British ‘bad boy’ designer John Galliano has begun a court battle to seek damages over his sacking as Christian Dior Artistic Director in the aftermath of his anti-Semitic outburst in a Paris bar.
Galliano’s lawyer Chantal Giraud-van Gaver has confirmed a report in industry journal Women's Wear Daily, that claimed a first round victory in the case after a tribunal ruling.
France’s Labor Relations Tribunal has reportedly dismissed arguments by lawyers for Dior Couture that the case should go before a commercial tribunal because he was more of an independent subcontractor than a subordinate or employee and ruled that it was competent to hear the case.
"Dior failed in its strategy of contesting the existence of a work contract in the face of all the evidence," Giraud-van Gaver told AFP.
Dior has 15 days to file an objection before the case will be referred to the Paris appeal court. If not, a hearing to examine Galliano's compensation claims before the Labor Relations Tribunal would likely be held by the end of the year, AFP said.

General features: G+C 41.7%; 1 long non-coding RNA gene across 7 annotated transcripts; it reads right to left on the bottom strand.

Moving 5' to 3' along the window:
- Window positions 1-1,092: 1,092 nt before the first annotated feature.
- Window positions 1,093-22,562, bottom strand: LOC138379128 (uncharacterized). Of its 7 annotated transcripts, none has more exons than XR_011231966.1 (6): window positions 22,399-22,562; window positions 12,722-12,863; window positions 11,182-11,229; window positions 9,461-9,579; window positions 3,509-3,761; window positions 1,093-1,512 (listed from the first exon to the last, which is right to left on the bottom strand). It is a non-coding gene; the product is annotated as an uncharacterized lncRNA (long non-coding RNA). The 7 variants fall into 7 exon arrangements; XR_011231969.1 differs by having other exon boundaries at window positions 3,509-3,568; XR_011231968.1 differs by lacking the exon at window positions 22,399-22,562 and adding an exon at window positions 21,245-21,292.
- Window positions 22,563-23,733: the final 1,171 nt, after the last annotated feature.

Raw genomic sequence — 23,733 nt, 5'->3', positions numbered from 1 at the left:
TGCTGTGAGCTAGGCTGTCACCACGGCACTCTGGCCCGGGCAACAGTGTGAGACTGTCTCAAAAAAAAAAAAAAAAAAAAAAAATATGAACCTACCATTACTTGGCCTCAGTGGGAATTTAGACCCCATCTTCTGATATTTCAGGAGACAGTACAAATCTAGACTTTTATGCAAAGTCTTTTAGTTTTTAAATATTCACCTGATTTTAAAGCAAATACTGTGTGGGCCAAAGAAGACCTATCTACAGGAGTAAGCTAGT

The exact amount of Galliano’s compensation claim has not been disclosed.
"He earned a lot of money. What he is seeking is proportionate to that, so it is by virtue of that a lot of money," Giraud-van Gaver told AFP.
According to Women's Wear Daily, the hearing heard that at the time of his sacking Galliano earned a fixed gross annual salary of $1.3 million from Christian Dior Couture. On top of it, he allegedly earned $2.7 million as artistic director of his own brand John Galliano.
In 2011 Galliano was convicted of hurling anti-Semitic insults at a couple in a Paris café. It later turned out Galliano had made similar remarks at the same café a year before. Galliano blamed the outburst on drink and drug problems and told the court he remembered nothing of his anti-Semitic tirade.
He was stripped of the Legion of Honour medal given to him by the French Government for his services to fashion.